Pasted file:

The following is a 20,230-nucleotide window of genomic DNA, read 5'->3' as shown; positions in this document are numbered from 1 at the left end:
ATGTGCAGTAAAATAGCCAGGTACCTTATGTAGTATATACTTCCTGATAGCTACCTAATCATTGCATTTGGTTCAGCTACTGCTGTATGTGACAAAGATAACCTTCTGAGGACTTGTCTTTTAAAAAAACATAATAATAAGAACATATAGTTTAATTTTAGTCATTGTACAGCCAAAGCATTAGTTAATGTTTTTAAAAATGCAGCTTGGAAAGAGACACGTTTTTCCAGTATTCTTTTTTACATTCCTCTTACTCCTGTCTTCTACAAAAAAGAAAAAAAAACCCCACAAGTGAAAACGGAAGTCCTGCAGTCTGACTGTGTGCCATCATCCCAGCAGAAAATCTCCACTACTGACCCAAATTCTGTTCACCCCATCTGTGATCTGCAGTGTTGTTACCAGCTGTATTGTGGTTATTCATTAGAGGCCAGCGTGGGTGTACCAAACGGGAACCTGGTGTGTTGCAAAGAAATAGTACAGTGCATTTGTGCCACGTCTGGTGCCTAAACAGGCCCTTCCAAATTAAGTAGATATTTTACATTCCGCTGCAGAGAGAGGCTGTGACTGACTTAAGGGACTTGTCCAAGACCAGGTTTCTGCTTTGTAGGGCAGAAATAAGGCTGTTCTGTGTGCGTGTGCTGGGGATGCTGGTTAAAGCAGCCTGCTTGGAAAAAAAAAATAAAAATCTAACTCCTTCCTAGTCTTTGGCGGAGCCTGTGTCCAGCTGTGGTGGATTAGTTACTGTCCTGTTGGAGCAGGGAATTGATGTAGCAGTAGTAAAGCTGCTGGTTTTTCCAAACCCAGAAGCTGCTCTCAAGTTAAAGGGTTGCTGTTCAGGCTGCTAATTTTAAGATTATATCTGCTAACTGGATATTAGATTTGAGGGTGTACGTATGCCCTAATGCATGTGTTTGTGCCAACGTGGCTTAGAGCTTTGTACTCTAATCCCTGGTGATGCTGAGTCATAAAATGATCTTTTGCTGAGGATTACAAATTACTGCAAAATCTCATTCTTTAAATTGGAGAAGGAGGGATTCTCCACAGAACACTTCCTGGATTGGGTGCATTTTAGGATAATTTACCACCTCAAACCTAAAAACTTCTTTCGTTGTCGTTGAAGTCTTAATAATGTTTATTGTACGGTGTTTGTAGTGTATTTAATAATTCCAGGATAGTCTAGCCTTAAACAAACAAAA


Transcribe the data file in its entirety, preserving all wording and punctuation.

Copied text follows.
The following is a 20,230-nucleotide window of genomic DNA, read 5'->3' as shown; positions in this document are numbered from 1 at the left end:
ATGTGCAGTAAAATAGCCAGGTACCTTATGTAGTATATACTTCCTGATAGCTACCTAATCATTGCATTTGGTTCAGCTACTGCTGTATGTGACAAAGATAACCTTCTGAGGACTTGTCTTTTAAAAAAACATAATAATAAGAACATATAGTTTAATTTTAGTCATTGTACAGCCAAAGCATTAGTTAATGTTTTTAAAAATGCAGCTTGGAAAGAGACACGTTTTTCCAGTATTCTTTTTTACATTCCTCTTACTCCTGTCTTCTACAAAAAAGAAAAAAAAACCCCACAAGTGAAAACGGAAGTCCTGCAGTCTGACTGTGTGCCATCATCCCAGCAGAAAATCTCCACTACTGACCCAAATTCTGTTCACCCCATCTGTGATCTGCAGTGTTGTTACCAGCTGTATTGTGGTTATTCATTAGAGGCCAGCGTGGGTGTACCAAACGGGAACCTGGTGTGTTGCAAAGAAATAGTACAGTGCATTTGTGCCACGTCTGGTGCCTAAACAGGCCCTTCCAAATTAAGTAGATATTTTACATTCCGCTGCAGAGAGAGGCTGTGACTGACTTAAGGGACTTGTCCAAGACCAGGTTTCTGCTTTGTAGGGCAGAAATAAGGCTGTTCTGTGTGCGTGTGCTGGGGATGCTGGTTAAAGCAGCCTGCTTGGAAAAAAAAAATAAAAATCTAACTCCTTCCTAGTCTTTGGCGGAGCCTGTGTCCAGCTGTGGTGGATTAGTTACTGTCCTGTTGGAGCAGGGAATTGATGTAGCAGTAGTAAAGCTGCTGGTTTTTCCAAACCCAGAAGCTGCTCTCAAGTTAAAGGGTTGCTGTTCAGGCTGCTAATTTTAAGATTATATCTGCTAACTGGATATTAGATTTGAGGGTGTACGTATGCCCTAATGCATGTGTTTGTGCCAACGTGGCTTAGAGCTTTGTACTCTAATCCCTGGTGATGCTGAGTCATAAAATGATCTTTTGCTGAGGATTACAAATTACTGCAAAATCTCATTCTTTAAATTGGAGAAGGAGGGATTCTCCACAGAACACTTCCTGGATTGGGTGCATTTTAGGATAATTTACCACCTCAAACCTAAAAACTTCTTTCGTTGTCGTTGAAGTCTTAATAATGTTTATTGTACGGTGTTTGTAGTGTATTTAATAATTCCAGGATAGTCTAGCCTTAAACAAACAAAA